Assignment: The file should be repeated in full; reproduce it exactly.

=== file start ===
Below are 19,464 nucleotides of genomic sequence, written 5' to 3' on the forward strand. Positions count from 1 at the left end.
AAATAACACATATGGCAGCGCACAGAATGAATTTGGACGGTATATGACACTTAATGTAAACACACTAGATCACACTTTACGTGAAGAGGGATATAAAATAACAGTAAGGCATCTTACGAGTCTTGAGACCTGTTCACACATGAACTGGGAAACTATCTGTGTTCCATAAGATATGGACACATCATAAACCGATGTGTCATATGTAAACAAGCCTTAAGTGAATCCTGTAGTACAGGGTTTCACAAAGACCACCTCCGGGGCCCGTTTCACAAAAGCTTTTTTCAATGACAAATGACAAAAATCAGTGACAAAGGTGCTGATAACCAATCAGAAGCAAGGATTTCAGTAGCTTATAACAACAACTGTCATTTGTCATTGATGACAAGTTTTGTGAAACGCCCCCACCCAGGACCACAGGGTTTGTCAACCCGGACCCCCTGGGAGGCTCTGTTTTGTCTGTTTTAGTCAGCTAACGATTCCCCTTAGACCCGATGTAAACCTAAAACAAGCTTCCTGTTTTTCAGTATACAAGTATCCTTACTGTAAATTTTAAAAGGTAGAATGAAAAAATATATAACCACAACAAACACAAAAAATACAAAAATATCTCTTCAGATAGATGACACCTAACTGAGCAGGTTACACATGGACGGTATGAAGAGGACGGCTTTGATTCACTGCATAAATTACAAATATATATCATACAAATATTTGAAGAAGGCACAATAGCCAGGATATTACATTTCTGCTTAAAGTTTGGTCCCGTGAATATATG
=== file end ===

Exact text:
Below are 19,464 nucleotides of genomic sequence, written 5' to 3' on the forward strand. Positions count from 1 at the left end.
AAATAACACATATGGCAGCGCACAGAATGAATTTGGACGGTATATGACACTTAATGTAAACACACTAGATCACACTTTACGTGAAGAGGGATATAAAATAACAGTAAGGCATCTTACGAGTCTTGAGACCTGTTCACACATGAACTGGGAAACTATCTGTGTTCCATAAGATATGGACACATCATAAACCGATGTGTCATATGTAAACAAGCCTTAAGTGAATCCTGTAGTACAGGGTTTCACAAAGACCACCTCCGGGGCCCGTTTCACAAAAGCTTTTTTCAATGACAAATGACAAAAATCAGTGACAAAGGTGCTGATAACCAATCAGAAGCAAGGATTTCAGTAGCTTATAACAACAACTGTCATTTGTCATTGATGACAAGTTTTGTGAAACGCCCCCACCCAGGACCACAGGGTTTGTCAACCCGGACCCCCTGGGAGGCTCTGTTTTGTCTGTTTTAGTCAGCTAACGATTCCCCTTAGACCCGATGTAAACCTAAAACAAGCTTCCTGTTTTTCAGTATACAAGTATCCTTACTGTAAATTTTAAAAGGTAGAATGAAAAAATATATAACCACAACAAACACAAAAAATACAAAAATATCTCTTCAGATAGATGACACCTAACTGAGCAGGTTACACATGGACGGTATGAAGAGGACGGCTTTGATTCACTGCATAAATTACAAATATATATCATACAAATATTTGAAGAAGGCACAATAGCCAGGATATTACATTTCTGCTTAAAGTTTGGTCCCGTGAATATATG